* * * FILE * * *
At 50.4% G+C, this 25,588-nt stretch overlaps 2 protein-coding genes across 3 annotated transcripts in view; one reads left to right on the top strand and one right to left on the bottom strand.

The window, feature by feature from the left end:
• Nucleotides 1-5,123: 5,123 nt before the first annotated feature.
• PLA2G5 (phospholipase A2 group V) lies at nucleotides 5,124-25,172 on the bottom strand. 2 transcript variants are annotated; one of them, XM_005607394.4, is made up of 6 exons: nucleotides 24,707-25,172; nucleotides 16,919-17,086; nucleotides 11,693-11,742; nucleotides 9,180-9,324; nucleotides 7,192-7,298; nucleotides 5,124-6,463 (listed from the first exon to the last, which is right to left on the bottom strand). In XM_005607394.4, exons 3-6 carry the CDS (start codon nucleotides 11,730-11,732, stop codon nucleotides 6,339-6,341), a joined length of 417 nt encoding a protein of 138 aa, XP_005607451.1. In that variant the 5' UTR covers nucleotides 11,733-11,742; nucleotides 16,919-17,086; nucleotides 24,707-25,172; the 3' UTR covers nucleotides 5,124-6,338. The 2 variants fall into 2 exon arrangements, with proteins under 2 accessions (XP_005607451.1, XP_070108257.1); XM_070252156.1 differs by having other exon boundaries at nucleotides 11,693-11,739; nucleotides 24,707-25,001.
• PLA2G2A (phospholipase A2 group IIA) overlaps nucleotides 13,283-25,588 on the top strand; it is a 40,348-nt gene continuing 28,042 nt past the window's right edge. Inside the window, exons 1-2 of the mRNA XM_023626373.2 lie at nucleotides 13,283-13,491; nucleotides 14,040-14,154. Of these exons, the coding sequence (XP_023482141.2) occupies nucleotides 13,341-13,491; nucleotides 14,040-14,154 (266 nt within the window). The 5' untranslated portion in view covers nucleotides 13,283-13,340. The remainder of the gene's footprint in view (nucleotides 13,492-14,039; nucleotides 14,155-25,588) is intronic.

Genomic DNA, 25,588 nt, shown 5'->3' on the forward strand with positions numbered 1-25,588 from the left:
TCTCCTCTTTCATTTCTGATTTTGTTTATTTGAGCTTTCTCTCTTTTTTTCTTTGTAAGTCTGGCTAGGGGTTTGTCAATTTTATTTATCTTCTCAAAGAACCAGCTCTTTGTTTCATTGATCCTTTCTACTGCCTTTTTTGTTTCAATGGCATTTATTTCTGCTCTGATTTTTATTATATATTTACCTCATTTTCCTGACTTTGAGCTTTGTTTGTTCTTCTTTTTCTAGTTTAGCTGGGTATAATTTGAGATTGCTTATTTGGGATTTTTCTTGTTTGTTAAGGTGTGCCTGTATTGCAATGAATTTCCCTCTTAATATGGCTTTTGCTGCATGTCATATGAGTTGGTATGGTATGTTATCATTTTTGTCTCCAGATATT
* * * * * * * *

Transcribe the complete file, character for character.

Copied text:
At 50.4% G+C, this 25,588-nt stretch overlaps 2 protein-coding genes across 3 annotated transcripts in view; one reads left to right on the top strand and one right to left on the bottom strand.

The window, feature by feature from the left end:
• Nucleotides 1-5,123: 5,123 nt before the first annotated feature.
• PLA2G5 (phospholipase A2 group V) lies at nucleotides 5,124-25,172 on the bottom strand. 2 transcript variants are annotated; one of them, XM_005607394.4, is made up of 6 exons: nucleotides 24,707-25,172; nucleotides 16,919-17,086; nucleotides 11,693-11,742; nucleotides 9,180-9,324; nucleotides 7,192-7,298; nucleotides 5,124-6,463 (listed from the first exon to the last, which is right to left on the bottom strand). In XM_005607394.4, exons 3-6 carry the CDS (start codon nucleotides 11,730-11,732, stop codon nucleotides 6,339-6,341), a joined length of 417 nt encoding a protein of 138 aa, XP_005607451.1. In that variant the 5' UTR covers nucleotides 11,733-11,742; nucleotides 16,919-17,086; nucleotides 24,707-25,172; the 3' UTR covers nucleotides 5,124-6,338. The 2 variants fall into 2 exon arrangements, with proteins under 2 accessions (XP_005607451.1, XP_070108257.1); XM_070252156.1 differs by having other exon boundaries at nucleotides 11,693-11,739; nucleotides 24,707-25,001.
• PLA2G2A (phospholipase A2 group IIA) overlaps nucleotides 13,283-25,588 on the top strand; it is a 40,348-nt gene continuing 28,042 nt past the window's right edge. Inside the window, exons 1-2 of the mRNA XM_023626373.2 lie at nucleotides 13,283-13,491; nucleotides 14,040-14,154. Of these exons, the coding sequence (XP_023482141.2) occupies nucleotides 13,341-13,491; nucleotides 14,040-14,154 (266 nt within the window). The 5' untranslated portion in view covers nucleotides 13,283-13,340. The remainder of the gene's footprint in view (nucleotides 13,492-14,039; nucleotides 14,155-25,588) is intronic.

Genomic DNA, 25,588 nt, shown 5'->3' on the forward strand with positions numbered 1-25,588 from the left:
TCTCCTCTTTCATTTCTGATTTTGTTTATTTGAGCTTTCTCTCTTTTTTTCTTTGTAAGTCTGGCTAGGGGTTTGTCAATTTTATTTATCTTCTCAAAGAACCAGCTCTTTGTTTCATTGATCCTTTCTACTGCCTTTTTTGTTTCAATGGCATTTATTTCTGCTCTGATTTTTATTATATATTTACCTCATTTTCCTGACTTTGAGCTTTGTTTGTTCTTCTTTTTCTAGTTTAGCTGGGTATAATTTGAGATTGCTTATTTGGGATTTTTCTTGTTTGTTAAGGTGTGCCTGTATTGCAATGAATTTCCCTCTTAATATGGCTTTTGCTGCATGTCATATGAGTTGGTATGGTATGTTATCATTTTTGTCTCCAGATATT